Microsoft vs MikeRoweSoft

Microsoft vs. MikeRoweSoft was a legal dispute between Microsoft and a Canadian High School student named Mike Rowe over the domain name “MikeRoweSoft.com. The case received international press attention following Microsoft’s  approach to a 12th grade student’s part-time web design business and the subsequent support that Mike Rowe received from the online community.

The domain name MikeRoweSoft.com was initially registered by Canadian student Mike Rowe in August 2003. Rowe set up the site as a part-time web design business, choosing the domain. Microsoft saw the name as trademark infringement because of its phonetic resemblance to their trademarked corporate name and demanded that he give up the domain. Rowe asked for compensation for giving up the domain.

Microsoft offered to pay Rowe’s  $10, the original cost of registering the domain name. Rowe countered asking instead for $10,000. He claimed that  he did this because he was “mad at” Microsoft for their initial $10 offer. Microsoft declined the offer and sent a cease and desist order spanning 25 pages. Microsoft accused Rowe of setting up the site in order to try to force them into a large financial settlement, a practice known as cybersquatting.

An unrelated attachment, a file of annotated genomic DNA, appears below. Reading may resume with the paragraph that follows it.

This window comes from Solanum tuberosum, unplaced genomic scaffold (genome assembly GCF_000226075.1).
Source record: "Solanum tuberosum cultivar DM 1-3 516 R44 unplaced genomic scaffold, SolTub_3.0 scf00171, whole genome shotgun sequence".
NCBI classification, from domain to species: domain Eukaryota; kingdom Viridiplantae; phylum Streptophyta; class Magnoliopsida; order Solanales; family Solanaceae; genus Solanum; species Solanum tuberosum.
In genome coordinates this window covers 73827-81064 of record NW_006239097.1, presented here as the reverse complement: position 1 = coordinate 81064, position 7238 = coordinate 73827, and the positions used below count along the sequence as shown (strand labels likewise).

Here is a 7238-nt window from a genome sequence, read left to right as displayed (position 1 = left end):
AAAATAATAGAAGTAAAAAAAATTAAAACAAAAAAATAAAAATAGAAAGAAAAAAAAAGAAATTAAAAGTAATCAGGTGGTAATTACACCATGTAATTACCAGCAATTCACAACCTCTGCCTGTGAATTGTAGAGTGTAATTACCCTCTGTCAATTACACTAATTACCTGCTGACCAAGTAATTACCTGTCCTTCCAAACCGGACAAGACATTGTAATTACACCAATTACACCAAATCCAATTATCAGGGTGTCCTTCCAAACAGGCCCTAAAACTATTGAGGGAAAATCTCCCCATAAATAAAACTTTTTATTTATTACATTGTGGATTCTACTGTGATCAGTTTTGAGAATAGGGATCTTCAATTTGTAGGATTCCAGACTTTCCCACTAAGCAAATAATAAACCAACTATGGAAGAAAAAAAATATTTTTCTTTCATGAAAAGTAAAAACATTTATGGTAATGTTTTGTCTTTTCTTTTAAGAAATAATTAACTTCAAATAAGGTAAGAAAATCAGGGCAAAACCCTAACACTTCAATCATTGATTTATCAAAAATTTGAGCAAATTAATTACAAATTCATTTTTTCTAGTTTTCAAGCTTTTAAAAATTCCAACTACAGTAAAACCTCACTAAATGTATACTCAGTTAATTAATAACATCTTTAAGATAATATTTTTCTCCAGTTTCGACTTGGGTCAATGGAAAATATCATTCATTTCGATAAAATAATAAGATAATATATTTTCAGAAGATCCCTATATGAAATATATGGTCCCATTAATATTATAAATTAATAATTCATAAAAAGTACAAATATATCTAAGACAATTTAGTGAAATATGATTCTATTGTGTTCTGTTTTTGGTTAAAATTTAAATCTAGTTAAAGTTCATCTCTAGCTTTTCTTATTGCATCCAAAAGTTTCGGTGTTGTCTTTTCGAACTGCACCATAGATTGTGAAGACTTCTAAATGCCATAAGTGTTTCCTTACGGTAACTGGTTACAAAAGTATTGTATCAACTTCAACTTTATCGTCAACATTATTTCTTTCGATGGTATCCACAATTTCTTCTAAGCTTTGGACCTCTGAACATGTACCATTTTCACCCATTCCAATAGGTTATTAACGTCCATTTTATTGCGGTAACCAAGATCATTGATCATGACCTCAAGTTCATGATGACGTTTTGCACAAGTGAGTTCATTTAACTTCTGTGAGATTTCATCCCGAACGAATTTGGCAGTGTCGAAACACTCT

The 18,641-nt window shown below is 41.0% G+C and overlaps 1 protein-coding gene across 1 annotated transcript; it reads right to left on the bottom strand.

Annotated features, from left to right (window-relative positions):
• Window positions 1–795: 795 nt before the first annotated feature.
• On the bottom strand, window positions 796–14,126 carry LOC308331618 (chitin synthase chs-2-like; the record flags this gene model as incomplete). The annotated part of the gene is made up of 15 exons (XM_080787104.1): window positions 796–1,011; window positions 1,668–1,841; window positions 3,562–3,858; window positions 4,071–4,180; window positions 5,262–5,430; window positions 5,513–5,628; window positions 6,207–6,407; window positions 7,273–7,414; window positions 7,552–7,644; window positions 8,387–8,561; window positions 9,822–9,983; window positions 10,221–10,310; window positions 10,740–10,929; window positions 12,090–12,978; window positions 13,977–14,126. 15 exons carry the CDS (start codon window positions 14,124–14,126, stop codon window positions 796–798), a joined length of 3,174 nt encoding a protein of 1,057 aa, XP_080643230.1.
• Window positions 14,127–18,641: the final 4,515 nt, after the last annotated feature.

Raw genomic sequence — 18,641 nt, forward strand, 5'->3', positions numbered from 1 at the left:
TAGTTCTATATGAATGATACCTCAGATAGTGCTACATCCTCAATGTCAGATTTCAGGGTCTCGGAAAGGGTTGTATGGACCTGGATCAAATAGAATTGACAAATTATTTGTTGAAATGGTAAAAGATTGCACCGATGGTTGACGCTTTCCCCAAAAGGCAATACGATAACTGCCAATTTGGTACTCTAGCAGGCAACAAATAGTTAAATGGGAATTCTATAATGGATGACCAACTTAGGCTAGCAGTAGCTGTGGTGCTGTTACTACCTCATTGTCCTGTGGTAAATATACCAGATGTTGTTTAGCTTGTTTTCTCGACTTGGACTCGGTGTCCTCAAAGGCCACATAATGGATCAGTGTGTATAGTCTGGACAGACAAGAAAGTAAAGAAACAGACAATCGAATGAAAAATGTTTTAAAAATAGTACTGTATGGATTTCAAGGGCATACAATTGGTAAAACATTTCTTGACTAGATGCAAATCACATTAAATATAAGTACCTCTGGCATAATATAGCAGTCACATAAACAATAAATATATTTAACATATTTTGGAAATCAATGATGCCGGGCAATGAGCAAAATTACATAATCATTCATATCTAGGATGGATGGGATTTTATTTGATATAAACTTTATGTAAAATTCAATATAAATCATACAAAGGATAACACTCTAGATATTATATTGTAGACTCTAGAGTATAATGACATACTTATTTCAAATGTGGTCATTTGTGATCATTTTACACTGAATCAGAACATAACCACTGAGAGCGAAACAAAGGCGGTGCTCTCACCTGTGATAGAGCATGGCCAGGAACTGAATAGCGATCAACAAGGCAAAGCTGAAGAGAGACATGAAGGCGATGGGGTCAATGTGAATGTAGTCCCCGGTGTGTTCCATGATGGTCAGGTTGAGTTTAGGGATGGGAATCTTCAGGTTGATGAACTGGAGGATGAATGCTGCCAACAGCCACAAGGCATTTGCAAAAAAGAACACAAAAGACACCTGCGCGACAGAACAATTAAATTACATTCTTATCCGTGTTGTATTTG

Rowe went to the press, creating publicity for the case and garnering support for his cause, including donations of over $6,000 and an offer of free advice from a lawyer. At one point Rowe was forced to take down his site after it was overwhelmed by around 250,000 page views over a period of twelve hours, only managing to get the site back up after changing to a service provider with a higher capacity. The support that Rowe received softened Microsoft’s stance  leading to a settlement.

In late January 2004, it was revealed that the two parties had come to an out of court settlement, with Microsoft taking control of the domain. In return Microsoft agreed to pay all of the expenses that Rowe had incurred including setting up a new site at and redirecting traffic to MikeRoweforums.com. Additionally, Microsoft provided Rowe with a subscription to the Microsoft Developer Network, an all expenses paid trip for him and his family to the Microsoft Research Tech Fest at their headquarters in Redmond, Washington, training for Microsoft certification and an Xbox with a selection of games. Following an online poll, Rowe donated most of his legal defense fund to a children’s hospital and used the remaining money for his future university education.

Source: Microsoft vs MikeRoweSoft

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